Here we are again. Over the last day or so, forecast models have begun to come into agreement on a potentially significant Nor’Easter developing late this weekend into early next week. With a polar upper level low and associated shortwave energy dropping southward from Canada into the Great Lakes, a storm system will develop off the Northeast Coast of the United States on Sunday. But the devil, as always, is in the details. The exact positioning, orientation, and intensity of the mid level energy as it moves toward the coast will have significant impacts on where the coastal storm develops and how strong it is.
Not surprisingly, forecast models have been struggling to pin down the exact track and location of the aforementioned coastal low. Once it develops off the Northeast coast, there is good agreement on one thing: The storm will deepen rapidly. But the location where this occurs depends greatly on the track of the mid and upper level atmospheric energy. Some forecast models take this energy farther north, through New England, and develop the surface low too far north to affect our area. But others track it farther south, allowing the low to develop off the coast of New Jersey and bring snowfall to our area Sunday into Monday.
Not your typical Nor’Easter
Despite the fact that we’ve heard this general script before, it’s important to note that this isn’t your typical Nor’Easter shown on forecast models. First, the shortwave is dropping due south from the polar regions into the Northeast US. There is significant cold air associated with this storm, so barring any major changes precipitation type won’t be an issue in the forecast. Second, the storm system isn’t “phasing” with another piece of energy — it’s amplifying all on its own with the help of a major ridge on the west coast.
But third, and probably most notably — this storm isn’t coming “up” the East Coast at all. It’s actually tracking through the Great Lakes first, and then redeveloping off the coast of the Northeast States. This is commonly referred to as a “Miller B” storm, as opposed to a “Miller A” which forms to our south and amplifies up the East Coast. A Miller B storm, by definition, has a redeveloping surface low with an initial “clipper” low to its north and west. A Miller A is a primary low that moves up the East Coast.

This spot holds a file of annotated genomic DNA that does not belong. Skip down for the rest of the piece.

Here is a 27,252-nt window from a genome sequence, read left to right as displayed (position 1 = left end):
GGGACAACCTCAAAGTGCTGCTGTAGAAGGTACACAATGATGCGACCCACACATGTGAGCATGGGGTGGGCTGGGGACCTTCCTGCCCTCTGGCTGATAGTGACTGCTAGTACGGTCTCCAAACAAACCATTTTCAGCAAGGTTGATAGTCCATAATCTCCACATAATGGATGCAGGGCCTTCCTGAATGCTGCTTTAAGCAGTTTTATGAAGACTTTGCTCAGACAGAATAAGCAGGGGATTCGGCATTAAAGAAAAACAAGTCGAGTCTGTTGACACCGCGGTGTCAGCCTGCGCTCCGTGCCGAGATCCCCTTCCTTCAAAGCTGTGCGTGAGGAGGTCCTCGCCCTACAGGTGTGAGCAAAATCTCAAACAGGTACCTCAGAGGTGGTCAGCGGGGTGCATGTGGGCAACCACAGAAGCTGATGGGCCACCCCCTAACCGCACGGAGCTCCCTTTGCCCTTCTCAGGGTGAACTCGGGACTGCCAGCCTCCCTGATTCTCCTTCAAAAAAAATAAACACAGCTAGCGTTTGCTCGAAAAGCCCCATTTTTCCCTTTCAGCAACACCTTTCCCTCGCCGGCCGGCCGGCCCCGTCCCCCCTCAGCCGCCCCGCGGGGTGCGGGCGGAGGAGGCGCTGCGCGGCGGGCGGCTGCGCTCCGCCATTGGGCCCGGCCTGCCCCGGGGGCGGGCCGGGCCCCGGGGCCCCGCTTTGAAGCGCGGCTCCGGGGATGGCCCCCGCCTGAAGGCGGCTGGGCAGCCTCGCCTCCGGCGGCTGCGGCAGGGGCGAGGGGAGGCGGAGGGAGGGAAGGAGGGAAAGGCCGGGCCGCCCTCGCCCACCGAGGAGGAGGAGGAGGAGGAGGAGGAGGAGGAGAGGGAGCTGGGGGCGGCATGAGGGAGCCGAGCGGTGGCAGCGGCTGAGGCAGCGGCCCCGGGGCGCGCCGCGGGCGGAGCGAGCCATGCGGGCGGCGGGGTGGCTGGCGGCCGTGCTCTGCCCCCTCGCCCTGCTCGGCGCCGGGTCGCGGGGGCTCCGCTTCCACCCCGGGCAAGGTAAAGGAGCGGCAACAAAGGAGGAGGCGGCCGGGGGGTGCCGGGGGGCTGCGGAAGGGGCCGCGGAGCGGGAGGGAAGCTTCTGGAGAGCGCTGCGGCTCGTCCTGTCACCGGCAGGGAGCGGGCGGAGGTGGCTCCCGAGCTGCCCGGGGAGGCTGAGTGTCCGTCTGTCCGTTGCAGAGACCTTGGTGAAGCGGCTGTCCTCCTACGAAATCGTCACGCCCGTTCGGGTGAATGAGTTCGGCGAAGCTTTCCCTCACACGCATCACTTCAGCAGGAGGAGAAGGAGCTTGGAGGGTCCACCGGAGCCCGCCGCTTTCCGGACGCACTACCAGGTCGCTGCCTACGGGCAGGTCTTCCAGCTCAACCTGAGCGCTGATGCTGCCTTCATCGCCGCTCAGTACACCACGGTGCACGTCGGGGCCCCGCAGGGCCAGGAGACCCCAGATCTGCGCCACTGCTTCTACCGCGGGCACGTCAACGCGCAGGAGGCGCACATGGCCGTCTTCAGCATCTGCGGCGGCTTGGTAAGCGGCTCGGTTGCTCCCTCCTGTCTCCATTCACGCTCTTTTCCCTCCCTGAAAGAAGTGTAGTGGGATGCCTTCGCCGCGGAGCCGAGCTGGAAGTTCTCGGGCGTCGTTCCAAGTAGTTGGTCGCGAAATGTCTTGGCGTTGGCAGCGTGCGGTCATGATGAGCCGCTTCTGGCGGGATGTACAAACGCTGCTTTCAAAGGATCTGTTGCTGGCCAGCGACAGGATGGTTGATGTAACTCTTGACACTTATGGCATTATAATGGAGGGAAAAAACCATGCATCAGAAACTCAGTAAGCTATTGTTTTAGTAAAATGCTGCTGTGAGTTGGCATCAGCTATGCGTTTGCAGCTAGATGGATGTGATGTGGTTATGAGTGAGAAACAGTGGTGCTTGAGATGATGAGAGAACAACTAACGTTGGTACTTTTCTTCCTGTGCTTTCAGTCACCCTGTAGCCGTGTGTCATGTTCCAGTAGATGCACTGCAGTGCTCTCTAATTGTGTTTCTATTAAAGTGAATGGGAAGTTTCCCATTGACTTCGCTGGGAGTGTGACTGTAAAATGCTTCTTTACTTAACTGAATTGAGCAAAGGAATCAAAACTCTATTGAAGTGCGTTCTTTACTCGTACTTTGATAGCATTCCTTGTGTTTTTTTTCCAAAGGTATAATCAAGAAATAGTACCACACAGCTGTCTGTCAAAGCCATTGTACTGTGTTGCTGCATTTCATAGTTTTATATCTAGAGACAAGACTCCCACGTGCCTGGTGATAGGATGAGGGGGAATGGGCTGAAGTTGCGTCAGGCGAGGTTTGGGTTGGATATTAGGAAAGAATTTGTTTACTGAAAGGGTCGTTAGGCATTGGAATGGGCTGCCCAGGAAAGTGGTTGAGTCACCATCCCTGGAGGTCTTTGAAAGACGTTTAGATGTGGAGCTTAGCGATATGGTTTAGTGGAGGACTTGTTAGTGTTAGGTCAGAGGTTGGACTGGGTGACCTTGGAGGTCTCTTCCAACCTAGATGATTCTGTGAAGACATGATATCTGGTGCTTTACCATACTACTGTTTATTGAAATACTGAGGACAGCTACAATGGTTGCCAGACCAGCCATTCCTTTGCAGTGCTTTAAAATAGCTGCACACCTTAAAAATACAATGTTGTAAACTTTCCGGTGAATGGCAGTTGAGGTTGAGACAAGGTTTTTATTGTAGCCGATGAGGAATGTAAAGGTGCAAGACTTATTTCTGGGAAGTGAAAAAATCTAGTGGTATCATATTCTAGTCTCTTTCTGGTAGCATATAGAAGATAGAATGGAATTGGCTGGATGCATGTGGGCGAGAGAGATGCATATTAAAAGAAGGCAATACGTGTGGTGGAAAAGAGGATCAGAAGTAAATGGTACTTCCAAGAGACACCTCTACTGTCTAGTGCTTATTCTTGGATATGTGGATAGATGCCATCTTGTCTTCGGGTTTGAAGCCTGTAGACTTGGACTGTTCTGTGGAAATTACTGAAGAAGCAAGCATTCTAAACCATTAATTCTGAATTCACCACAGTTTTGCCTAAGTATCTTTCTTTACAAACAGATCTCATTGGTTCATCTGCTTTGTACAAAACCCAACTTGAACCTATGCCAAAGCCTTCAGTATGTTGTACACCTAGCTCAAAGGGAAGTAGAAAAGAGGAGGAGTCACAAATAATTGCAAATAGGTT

Historically, Miller B events have favored New England. There are differences in every setup, obviously, but much of this has to do with the fact that naturally, New England extends farther to the east than our area. As a result, the Miller B redeveloping storm can mature into a well developed cyclone by the time it nears there area. January 22, 2005 is a prime example of a Miller B system (albeit a very different setup than this one).
A nod to New England once again
This setup, meteorologically, favors an axis of heavy snow over New England once again. When analyzing the mid and upper level atmospheric setup, it is clear that the disturbance entering the Northeast United States is quite amplified. However, there are a few other things to take away from the pattern. Most notably, the ridge on the west coast begins to lose amplitude as this storm is occurring. This means that instead of amplifying to the south and then forcing a surface low near the coast, the energy moves southeast through the Great Lakes and the surface low pressure develops from the NJ Coast east-northeast to a position south of Cape Cod.
Additionally, a lack of high latitude blocking exists once again with this event. High latitude blocking, a short way to define ridging or above normal height anomalies over Greenland or the Davis Straight for purposes of the NAO (North Atlantic Oscillation) is a mainstay in almost all analogs to major snowstorms in New York City. While we can get snowstorms without high latitude blocking, the presence of it acts to do several things: It slows down the mid level flow, it keeps cold air in place, and it allows for a more amplified pattern at multiple levels near our area.
With this in mind, it’s important to note that forecast models at this range, while indicating a storm, all show the worst of the impacts over New England. And, with all of this information ingested, this makes sense. The pattern over the past 3-4 weeks has been very wintry — but just progressive enough for our area to avoid crippling impacts from snowstorms — especially from New York City and west/south. Forecast models indicate, currently, that this will be the case once again.
Nevertheless, it’s important to note that this storm system is still 90 hours away. While the signal for a big event is increasing, forecast models are going to struggle with the details. The incoming polar upper level low is still in a very sparse data region. We expect shifts to continue on the models — and we will have to monitor which way they go. This storm system is by no means a guarantee to occur — nor is a a guarantee that New England gets another blizzard.
The most advantageous thing to do over the next day or so is stay tuned. We’ll have all the updates as we get new data and information — and we’ll forward them right along to you.